NEW YORK (TheStreet) -- Facebook (FB) - Get Report and Twitter (TWTR) - Get Report traded lower this week following earnings but LinkedIn (LNKD) investors were hoping the third time would be the charm. It wasn't. 

Initially, shares soared after the company reporting beating on earnings per share and revenue estimates and raised full-year guidance. But it didn't take long for the stock to turn lower, falling over 4% in after-hours trading on Thursday. 

Colin Gillis, senior tech analyst at BGC Financial, has a hold rating and $250 price target on LinkedIn. Speaking during CNBC's "Fast Money" program, he said a big part of the revenue beat came from the company's recent acquisition of Lynda.com. The core business is not driving growth, and for that reason investors sold the stock in the after-hours. Expenses are climbing at a "rapid rate" and user churn was notable in the recent quarter, he added.  

The results were good, as was the guidance, but they weren't great, said Guy Adami, managing director of stockmonster.com. When a stock has a valuation as high as LinkedIn does, the results need to be better than good; they need to be great. 

Steve Grasso, director of institutional sales at Stuart Frankel, called LinkedIn a "no touch." Even though the labor market is improving, LinkedIn is starting to see its growth plateau, he said. Facebook and LinkedIn highlight how poorly Twitter is doing right now, according to Brian Kelly, founder of Brian Kelly Capital. 

Amgen (AMGN) - Get Report also reported earnings after the close but shares moved higher after the company topped EPS and revenue estimates and raised full-year guidance.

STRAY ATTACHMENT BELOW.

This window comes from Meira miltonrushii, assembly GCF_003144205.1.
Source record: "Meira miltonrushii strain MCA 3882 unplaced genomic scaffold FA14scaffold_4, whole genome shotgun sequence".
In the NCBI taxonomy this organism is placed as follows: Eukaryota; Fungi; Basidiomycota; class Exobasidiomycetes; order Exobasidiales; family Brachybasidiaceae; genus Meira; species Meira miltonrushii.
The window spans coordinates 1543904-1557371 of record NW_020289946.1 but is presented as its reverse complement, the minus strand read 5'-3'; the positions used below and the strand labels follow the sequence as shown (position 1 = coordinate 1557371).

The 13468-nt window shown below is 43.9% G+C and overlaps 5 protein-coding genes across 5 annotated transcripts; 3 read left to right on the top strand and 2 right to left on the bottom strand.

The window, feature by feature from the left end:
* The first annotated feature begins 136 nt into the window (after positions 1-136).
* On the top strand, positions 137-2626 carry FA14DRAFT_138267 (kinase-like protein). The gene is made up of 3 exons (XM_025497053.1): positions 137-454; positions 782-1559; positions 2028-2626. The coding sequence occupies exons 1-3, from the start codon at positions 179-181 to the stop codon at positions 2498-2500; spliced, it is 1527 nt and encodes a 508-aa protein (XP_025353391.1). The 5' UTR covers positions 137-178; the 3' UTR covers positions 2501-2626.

Both Amgen and Gilead Sciences (GILD) - Get Report reported good results, said Karen Finerman, president of Metropolitan Capital Advisors. While the sector is tough to invest in because of valuation, it's got a lot of growth to satisfy investors. 

Amgen is a little different, though, Adami said. Trading at just 17 times forward earnings estimates, the stock isn't that expensive, given its high growth rate and impressive margins. 

One way to offset the risk of owning just one or two biotech stocks is by buying the SPDR Biotech ETF (XBI) - Get Report or the iShares Nasdaq Biotech ETF (IBB) - Get Report, Grasso said. Kelly added he would be a buyer of the IBB ETF on a decline to $340.

Shares of Fiat Chrysler Automobiles (FCAU) - Get Report climbed 7.3% after reporting favorable earnings. Kelly said if the stock can get above $16, a large breakout could ensue. However, Adami and Finerman said they would rather buy Ford (F) - Get Report near current levels. 

The conversation turned to the U.S. dollar. Raoul Pal, publisher of the Global Macro Investor, said the dollar seems likely to climb 20% in 2015 (or another 10%-12% in addition to the year-to-date gains), and another 20% in 2016. As a result, the euro will likely fall to 75 cents to the dollar, significantly lower than where it trades today, with a value of 1 euro being equal to roughly $1.10. 

He also expects the strong dollar to push the price of oil into the $20's. Pal acknowledged that it seems extreme but still completely plausible, especially if demand begins to decline a result of the slowing economy. 

While plenty of investors still like European equities, Pal argued that Germany could be on the verge of dragging the region into a recession. He also called the Chinese economy "a mess" and expects the country to weigh on global growth.

Kelly said China is one of Germany's largest importers, so a China slowdown could most certainly hurt Germany. 

Grasso said to stay long refinery stocks such as Tesoro (TSO) and Valero Energy (VLO) - Get Report, which benefit from lower oil prices. He also pointed out a strong U.S. dollar would be problematic for multinational U.S. companies. 

Adami likes bonds, which should also benefit from a rising U.S. dollar.

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